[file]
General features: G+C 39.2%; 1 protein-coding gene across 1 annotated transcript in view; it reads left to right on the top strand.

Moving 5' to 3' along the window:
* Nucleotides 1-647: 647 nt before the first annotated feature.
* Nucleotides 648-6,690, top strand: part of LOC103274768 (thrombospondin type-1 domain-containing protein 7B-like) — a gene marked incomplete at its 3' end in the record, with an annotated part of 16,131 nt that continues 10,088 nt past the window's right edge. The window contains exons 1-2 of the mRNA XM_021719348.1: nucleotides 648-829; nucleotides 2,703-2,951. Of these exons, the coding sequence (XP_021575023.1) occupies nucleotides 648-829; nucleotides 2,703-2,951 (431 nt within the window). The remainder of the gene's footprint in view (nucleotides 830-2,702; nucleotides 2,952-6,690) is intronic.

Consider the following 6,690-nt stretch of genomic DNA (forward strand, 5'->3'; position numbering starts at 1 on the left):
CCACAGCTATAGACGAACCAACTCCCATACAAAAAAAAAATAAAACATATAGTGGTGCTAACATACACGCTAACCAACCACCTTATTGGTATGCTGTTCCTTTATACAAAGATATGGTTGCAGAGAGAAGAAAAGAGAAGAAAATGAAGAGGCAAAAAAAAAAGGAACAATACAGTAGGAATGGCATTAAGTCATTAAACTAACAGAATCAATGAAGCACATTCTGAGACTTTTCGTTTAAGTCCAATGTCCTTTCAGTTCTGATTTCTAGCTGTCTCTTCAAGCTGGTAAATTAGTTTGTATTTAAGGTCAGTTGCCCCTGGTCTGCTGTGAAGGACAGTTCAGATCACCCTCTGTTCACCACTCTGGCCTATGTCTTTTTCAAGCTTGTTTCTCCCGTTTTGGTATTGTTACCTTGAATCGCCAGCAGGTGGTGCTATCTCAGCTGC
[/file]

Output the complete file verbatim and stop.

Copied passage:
General features: G+C 39.2%; 1 protein-coding gene across 1 annotated transcript in view; it reads left to right on the top strand.

Moving 5' to 3' along the window:
* Nucleotides 1-647: 647 nt before the first annotated feature.
* Nucleotides 648-6,690, top strand: part of LOC103274768 (thrombospondin type-1 domain-containing protein 7B-like) — a gene marked incomplete at its 3' end in the record, with an annotated part of 16,131 nt that continues 10,088 nt past the window's right edge. The window contains exons 1-2 of the mRNA XM_021719348.1: nucleotides 648-829; nucleotides 2,703-2,951. Of these exons, the coding sequence (XP_021575023.1) occupies nucleotides 648-829; nucleotides 2,703-2,951 (431 nt within the window). The remainder of the gene's footprint in view (nucleotides 830-2,702; nucleotides 2,952-6,690) is intronic.

Consider the following 6,690-nt stretch of genomic DNA (forward strand, 5'->3'; position numbering starts at 1 on the left):
CCACAGCTATAGACGAACCAACTCCCATACAAAAAAAAAATAAAACATATAGTGGTGCTAACATACACGCTAACCAACCACCTTATTGGTATGCTGTTCCTTTATACAAAGATATGGTTGCAGAGAGAAGAAAAGAGAAGAAAATGAAGAGGCAAAAAAAAAAGGAACAATACAGTAGGAATGGCATTAAGTCATTAAACTAACAGAATCAATGAAGCACATTCTGAGACTTTTCGTTTAAGTCCAATGTCCTTTCAGTTCTGATTTCTAGCTGTCTCTTCAAGCTGGTAAATTAGTTTGTATTTAAGGTCAGTTGCCCCTGGTCTGCTGTGAAGGACAGTTCAGATCACCCTCTGTTCACCACTCTGGCCTATGTCTTTTTCAAGCTTGTTTCTCCCGTTTTGGTATTGTTACCTTGAATCGCCAGCAGGTGGTGCTATCTCAGCTGC